Sustainable Growth -- Who Is Responsible?

Paul Polman, CEO, Unilever

"Because we have become global so quickly, politics is changing rapidly in terms of the interdependence between different countries. In the past, you could solve the major issues in the world either within your own country or with a small group of countries. Now, some issues - like security, climate change, and transparency in financial markets - require the cooperation of all countries. Institutions historically designed to deal with that, like the World Bank or the International Monetary Fund, are based on the old model of how the world functions. We haven't been able to evolve our political system to deal with these more complex problems. Responsible companies, which have a more long-term vision than politicians and work in multiple countries across the world, often deal with these issues on a daily basis. Within their own business model they will have to be more proactive. I call that de-risking the political process. For individual governments, for example, it's very difficult to work on deforestation because there are many different factors involved. But if companies work together and say 'we only want sustainably sourced soy, beef or palm oil,' that sends an enormous signal to governments to start acting. If politicians know there's a big enough group of companies that want that, they are more likely to put themselves behind it. If they don't have that assurance, it's very difficult to move things forward.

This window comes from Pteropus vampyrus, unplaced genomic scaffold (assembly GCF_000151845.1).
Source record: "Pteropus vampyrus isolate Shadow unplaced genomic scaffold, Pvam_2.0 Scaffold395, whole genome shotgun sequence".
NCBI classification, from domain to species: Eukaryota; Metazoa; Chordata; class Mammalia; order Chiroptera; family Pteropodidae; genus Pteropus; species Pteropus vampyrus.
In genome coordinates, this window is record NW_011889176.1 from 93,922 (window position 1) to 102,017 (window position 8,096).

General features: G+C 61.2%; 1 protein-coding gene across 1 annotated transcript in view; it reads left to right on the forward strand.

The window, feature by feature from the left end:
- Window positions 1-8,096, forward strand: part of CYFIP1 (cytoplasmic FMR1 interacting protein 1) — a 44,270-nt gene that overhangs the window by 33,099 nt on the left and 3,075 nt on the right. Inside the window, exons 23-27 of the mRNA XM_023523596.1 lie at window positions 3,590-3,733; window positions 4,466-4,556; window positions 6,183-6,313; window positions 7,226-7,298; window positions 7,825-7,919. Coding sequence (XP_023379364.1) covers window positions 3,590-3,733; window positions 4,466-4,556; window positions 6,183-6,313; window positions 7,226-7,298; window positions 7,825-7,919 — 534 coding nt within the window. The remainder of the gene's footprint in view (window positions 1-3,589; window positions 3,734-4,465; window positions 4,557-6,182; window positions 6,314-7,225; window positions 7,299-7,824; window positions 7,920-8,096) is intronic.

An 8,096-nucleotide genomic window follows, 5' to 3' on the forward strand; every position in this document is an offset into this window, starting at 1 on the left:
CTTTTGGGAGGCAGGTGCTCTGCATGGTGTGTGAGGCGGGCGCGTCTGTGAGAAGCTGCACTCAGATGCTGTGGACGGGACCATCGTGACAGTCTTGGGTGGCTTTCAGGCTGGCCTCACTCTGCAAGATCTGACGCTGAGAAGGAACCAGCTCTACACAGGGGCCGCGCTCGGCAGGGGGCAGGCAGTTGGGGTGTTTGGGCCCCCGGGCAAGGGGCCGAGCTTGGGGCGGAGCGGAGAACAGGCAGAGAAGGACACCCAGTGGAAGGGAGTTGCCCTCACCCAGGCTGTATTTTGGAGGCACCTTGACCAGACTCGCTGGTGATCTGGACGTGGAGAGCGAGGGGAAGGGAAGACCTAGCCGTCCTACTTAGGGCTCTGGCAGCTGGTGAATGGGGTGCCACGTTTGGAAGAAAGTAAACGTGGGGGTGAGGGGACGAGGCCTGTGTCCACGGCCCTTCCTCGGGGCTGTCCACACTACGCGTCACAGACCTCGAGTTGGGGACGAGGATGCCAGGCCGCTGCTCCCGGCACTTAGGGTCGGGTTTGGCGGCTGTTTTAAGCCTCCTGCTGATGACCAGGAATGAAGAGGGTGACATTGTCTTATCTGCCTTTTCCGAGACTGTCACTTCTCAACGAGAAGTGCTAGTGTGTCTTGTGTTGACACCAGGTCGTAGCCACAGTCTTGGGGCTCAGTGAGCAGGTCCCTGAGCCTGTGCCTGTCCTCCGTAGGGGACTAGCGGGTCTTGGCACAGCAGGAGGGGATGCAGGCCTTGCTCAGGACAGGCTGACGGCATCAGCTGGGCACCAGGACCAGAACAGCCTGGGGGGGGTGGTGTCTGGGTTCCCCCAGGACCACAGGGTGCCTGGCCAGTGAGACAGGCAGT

This happened for a long time on climate change. The business community was divided, to some extent still is, but the majority now says we need to start acting. When governments hear this, they are willing to take more bold decisions to come to agreements. But you will always need governments, because businesses are not a body that is elected by people."

Photo: Caroline Marti

Connie Hedegaard, former EU Commissioner for Climate Action

"It is true that businesses have a tremendous responsibility and I respect a lot of what Paul Polman personally is doing and how much he's engaged in this. If all businesspeople were made from the same stuff as Polman, I would subscribe to his argument, but I think the time factor matters. If we say leave the politicians out of this and just rely on the market and the businesses, I'm absolutely
sure that things would slow down. And here it actually does matter whether we act sooner rather than later. I think you must not underestimate what political engagement on the climate issue means. Just take an example. Europe has discussed greenhouse gas emissions for many years now, setting binding targets.

Today, Europe leads the world in emissions reduction: down 19% compared to 1999, while we have grown our GDP 45%. In the US, they've had no targets, no regulation and no policy for many years, and today the fact is that in their own best-case scenarios by 2020 they will have reduced 3% compared to 1999. For me, this is just an indication that politics help business to stay focused on this challenge. With regulations, everybody has to make an effort. Businesses have to come up with the solutions, because they're extremely good at cost efficiencies, but politicians have to make sure that the incentives are good. We have to create a fair playing field, a healthy economic system that consistently calculates the cost to the environment. This cannot be dictated by businesses, but it can also not be done without businesses. Businesses are not changing for goodness' sake. They only change if it makes sense businesswise."

Growth - The good, the bad, and the ugly will be debated in the light of the 46th&nbspSt.&nbspGallen Symposium&nbsp(11-13&nbspMay&nbsp2016).